A combination of geologic mapping, seepage runs, water-budget computation, analysis of stream-gaging records, study of stream sediment, and measurement of polychlorinated biphenyls (PCBs) was used to investigate the geohydrology and possible routes of PCB transport from areas of possible contamination in the U.S. Coast Guard's Omega Station in Haiku Valley, Oahu, Hawaii. The PCBs were a contaminant in fuel that was sprayed on vegetation and ignited during defoliation efforts at the Omega Station.
Haiku Valley is a stream valley eroded into a thick section of dike-intruded, highly permeable lava flows. The valley is partly filled with alluvium, pyroclastics and massive lava flows. A shallow aquifer system is formed by a permeable unit of pyroclastics which is bounded below by less permeable alluvium, massive lava flows, and weathered basalt. A deeper aquifer system is present in the dike-intruded lava flows. Much of the area of suspected PCB-contaminated fuel application in Haiku Valley is situated on the geologic unit that forms the shallow aquifer.
A water budget calculated for the drainage area of a stream-gaging station (16275000) at the downgradient boundary of the Omega Station indicates that the shallow and deep aquifers receive recharge of 5.1 cubic feet per second from the 0.98 square-mile drainage area; approximately 10 percent of the drainage area is suspected to have been contaminated by PCBs. Approximately 4 cubic feet per second of water is withdrawn from the aquifers by a well and a water tunnel in the valley, but the geology of the area indicates that some of the water withdrawn by the tunnel also comes from recharge beyond the surface-water divides of Haiku Valley. Base flow to the stream is about 1.2 cubic feet per second.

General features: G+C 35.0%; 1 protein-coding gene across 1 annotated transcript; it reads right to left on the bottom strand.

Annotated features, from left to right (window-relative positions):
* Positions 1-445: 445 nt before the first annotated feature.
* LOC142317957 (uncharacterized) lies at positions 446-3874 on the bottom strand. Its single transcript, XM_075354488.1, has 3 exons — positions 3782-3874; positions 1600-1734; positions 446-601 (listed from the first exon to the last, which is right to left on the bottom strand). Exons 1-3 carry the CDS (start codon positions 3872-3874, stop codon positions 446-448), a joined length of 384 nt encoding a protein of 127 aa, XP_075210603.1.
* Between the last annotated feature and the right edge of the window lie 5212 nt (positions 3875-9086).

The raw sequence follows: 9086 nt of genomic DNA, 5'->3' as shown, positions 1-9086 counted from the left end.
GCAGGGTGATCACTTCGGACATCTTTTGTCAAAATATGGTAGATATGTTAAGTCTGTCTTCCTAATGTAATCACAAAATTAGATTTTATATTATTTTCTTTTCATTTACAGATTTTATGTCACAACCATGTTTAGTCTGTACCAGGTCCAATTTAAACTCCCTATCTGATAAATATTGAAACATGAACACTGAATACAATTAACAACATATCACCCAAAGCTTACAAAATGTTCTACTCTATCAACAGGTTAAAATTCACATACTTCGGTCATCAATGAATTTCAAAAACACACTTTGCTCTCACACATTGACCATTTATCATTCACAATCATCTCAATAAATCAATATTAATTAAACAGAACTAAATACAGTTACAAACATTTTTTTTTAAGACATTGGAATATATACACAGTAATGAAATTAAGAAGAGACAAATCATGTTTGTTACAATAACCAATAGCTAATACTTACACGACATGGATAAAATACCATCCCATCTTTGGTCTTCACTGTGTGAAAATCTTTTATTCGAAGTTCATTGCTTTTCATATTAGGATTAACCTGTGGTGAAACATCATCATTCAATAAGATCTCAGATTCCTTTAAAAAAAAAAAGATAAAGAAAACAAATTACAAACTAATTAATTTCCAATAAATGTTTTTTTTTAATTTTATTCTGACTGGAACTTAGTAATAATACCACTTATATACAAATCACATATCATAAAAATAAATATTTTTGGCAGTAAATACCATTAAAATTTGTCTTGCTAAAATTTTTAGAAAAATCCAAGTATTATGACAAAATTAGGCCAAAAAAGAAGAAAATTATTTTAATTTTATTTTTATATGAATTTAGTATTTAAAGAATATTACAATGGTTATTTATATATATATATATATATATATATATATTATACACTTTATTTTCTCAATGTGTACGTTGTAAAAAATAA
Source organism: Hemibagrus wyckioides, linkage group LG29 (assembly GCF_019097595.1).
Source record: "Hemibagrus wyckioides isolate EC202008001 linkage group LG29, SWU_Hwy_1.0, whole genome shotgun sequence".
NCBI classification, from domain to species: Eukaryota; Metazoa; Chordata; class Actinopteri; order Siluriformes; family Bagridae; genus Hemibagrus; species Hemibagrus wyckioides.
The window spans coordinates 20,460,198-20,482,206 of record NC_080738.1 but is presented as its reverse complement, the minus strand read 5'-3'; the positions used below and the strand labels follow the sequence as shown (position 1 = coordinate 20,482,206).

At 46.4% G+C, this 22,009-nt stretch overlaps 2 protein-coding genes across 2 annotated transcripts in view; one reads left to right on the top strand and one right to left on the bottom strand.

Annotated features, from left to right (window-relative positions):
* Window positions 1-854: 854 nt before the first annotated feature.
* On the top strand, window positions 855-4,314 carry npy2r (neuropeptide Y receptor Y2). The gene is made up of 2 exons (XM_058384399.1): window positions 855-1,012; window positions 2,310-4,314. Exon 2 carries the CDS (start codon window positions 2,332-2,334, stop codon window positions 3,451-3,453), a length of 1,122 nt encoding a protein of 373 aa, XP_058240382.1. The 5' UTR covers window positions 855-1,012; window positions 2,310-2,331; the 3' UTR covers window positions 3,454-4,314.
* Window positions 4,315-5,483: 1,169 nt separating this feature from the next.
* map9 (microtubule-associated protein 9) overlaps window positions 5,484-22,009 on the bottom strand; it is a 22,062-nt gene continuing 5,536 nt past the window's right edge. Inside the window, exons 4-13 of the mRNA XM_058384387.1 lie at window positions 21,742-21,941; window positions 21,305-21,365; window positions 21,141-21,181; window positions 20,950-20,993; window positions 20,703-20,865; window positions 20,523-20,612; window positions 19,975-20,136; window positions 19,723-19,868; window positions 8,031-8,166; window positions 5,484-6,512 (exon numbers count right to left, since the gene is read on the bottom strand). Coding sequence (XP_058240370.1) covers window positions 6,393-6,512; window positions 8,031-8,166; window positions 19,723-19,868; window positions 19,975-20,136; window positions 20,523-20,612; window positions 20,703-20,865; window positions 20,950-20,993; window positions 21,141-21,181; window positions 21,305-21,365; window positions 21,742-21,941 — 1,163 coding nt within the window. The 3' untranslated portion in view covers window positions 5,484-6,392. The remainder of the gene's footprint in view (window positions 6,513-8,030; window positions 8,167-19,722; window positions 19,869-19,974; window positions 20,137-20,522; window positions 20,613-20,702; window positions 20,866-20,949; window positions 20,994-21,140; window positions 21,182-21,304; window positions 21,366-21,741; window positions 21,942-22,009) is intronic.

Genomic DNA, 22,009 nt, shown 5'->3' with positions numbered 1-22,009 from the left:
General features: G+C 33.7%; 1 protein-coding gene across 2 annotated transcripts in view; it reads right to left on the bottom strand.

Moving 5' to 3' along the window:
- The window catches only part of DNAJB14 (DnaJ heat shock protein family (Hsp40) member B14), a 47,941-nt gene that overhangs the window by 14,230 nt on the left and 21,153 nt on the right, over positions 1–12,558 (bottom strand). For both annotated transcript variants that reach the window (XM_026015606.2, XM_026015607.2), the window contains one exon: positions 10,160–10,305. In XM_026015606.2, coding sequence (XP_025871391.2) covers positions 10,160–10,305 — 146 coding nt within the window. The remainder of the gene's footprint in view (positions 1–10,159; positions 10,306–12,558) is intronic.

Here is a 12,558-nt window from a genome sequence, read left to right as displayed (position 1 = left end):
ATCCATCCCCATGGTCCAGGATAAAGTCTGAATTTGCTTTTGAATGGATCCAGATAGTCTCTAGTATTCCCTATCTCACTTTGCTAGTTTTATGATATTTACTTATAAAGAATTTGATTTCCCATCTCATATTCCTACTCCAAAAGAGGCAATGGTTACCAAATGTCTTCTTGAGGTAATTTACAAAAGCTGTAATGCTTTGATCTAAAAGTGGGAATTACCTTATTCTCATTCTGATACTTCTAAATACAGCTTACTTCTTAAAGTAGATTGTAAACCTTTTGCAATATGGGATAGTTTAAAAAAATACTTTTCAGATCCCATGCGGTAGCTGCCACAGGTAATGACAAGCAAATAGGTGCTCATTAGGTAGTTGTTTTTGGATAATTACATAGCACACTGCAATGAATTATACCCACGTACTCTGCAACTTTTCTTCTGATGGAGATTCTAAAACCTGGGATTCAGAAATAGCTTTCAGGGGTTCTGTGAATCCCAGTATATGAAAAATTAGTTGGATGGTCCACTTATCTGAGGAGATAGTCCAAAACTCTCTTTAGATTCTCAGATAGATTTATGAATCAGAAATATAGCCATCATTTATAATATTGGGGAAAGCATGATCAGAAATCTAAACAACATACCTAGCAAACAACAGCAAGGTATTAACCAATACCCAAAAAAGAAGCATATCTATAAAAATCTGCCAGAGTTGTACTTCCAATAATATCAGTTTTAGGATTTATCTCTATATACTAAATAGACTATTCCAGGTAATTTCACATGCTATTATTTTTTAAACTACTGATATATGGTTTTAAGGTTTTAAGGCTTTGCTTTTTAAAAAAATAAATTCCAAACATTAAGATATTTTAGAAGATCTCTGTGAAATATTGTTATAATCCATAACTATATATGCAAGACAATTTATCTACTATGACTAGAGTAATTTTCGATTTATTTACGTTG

A water-balance calculation between recharge, well and tunnel withdrawals, and stream base flow, indicates that 1.0 cubic feet per second or more of the water recharging the drainage area may travel through the subsurface and discharge downstream beyond the limits of the Omega Station. Mass-balance calculations indicate that the concentration of PCBs that dissolves in the ground-water as it infiltrates contaminated areas will be on the order of 10-7 micrograms per liter, but these calculations are based on a number of assumptions where data are lacking.
Analysis of sediment from Heeia Stream indicates that the sediment is transporting PCBs past station 16275000. Although PCB concentrations in unfiltered stream water samples collected at the station were below detection limits 0.1 micrograms per liter, PCB concentrations ranged from 64 to 230 micrograms per kilogram in suspended sediment extracted from stream water. Because most of the suspended sediment in Heeia Stream is deposited in a wetland near the coast, the potential for PCB accumulation is greatest in the wetland.
Additional publication details
USGS Numbered Series
Geohydrology and Possible Transport Routes of Polychlorinated Biphenyls in Haiku Valley, Oahu, Hawaii